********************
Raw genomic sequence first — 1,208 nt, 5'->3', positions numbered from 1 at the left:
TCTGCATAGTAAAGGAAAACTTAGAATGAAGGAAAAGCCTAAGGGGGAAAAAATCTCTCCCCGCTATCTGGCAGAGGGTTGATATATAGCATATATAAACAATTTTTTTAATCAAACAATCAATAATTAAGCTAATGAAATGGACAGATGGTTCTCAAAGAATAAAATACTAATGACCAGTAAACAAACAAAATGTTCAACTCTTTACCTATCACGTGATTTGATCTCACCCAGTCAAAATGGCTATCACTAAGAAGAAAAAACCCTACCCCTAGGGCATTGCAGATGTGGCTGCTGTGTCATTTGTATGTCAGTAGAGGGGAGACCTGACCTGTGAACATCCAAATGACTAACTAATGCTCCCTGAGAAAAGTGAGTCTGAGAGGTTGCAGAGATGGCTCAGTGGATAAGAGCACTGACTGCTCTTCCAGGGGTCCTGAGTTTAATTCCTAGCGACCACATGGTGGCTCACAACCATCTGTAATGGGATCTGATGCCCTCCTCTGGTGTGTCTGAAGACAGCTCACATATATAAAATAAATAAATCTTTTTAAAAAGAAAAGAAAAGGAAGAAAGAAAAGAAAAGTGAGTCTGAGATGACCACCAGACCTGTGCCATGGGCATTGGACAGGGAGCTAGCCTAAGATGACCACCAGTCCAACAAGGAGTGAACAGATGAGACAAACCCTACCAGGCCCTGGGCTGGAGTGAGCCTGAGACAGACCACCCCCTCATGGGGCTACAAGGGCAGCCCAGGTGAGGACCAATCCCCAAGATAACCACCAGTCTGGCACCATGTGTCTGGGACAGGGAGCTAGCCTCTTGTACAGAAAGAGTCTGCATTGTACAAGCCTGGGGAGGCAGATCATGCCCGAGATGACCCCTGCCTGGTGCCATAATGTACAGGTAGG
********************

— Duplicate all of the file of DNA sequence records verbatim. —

Raw genomic sequence first — 1,208 nt, 5'->3', positions numbered from 1 at the left:
TCTGCATAGTAAAGGAAAACTTAGAATGAAGGAAAAGCCTAAGGGGGAAAAAATCTCTCCCCGCTATCTGGCAGAGGGTTGATATATAGCATATATAAACAATTTTTTTAATCAAACAATCAATAATTAAGCTAATGAAATGGACAGATGGTTCTCAAAGAATAAAATACTAATGACCAGTAAACAAACAAAATGTTCAACTCTTTACCTATCACGTGATTTGATCTCACCCAGTCAAAATGGCTATCACTAAGAAGAAAAAACCCTACCCCTAGGGCATTGCAGATGTGGCTGCTGTGTCATTTGTATGTCAGTAGAGGGGAGACCTGACCTGTGAACATCCAAATGACTAACTAATGCTCCCTGAGAAAAGTGAGTCTGAGAGGTTGCAGAGATGGCTCAGTGGATAAGAGCACTGACTGCTCTTCCAGGGGTCCTGAGTTTAATTCCTAGCGACCACATGGTGGCTCACAACCATCTGTAATGGGATCTGATGCCCTCCTCTGGTGTGTCTGAAGACAGCTCACATATATAAAATAAATAAATCTTTTTAAAAAGAAAAGAAAAGGAAGAAAGAAAAGAAAAGTGAGTCTGAGATGACCACCAGACCTGTGCCATGGGCATTGGACAGGGAGCTAGCCTAAGATGACCACCAGTCCAACAAGGAGTGAACAGATGAGACAAACCCTACCAGGCCCTGGGCTGGAGTGAGCCTGAGACAGACCACCCCCTCATGGGGCTACAAGGGCAGCCCAGGTGAGGACCAATCCCCAAGATAACCACCAGTCTGGCACCATGTGTCTGGGACAGGGAGCTAGCCTCTTGTACAGAAAGAGTCTGCATTGTACAAGCCTGGGGAGGCAGATCATGCCCGAGATGACCCCTGCCTGGTGCCATAATGTACAGGTAGG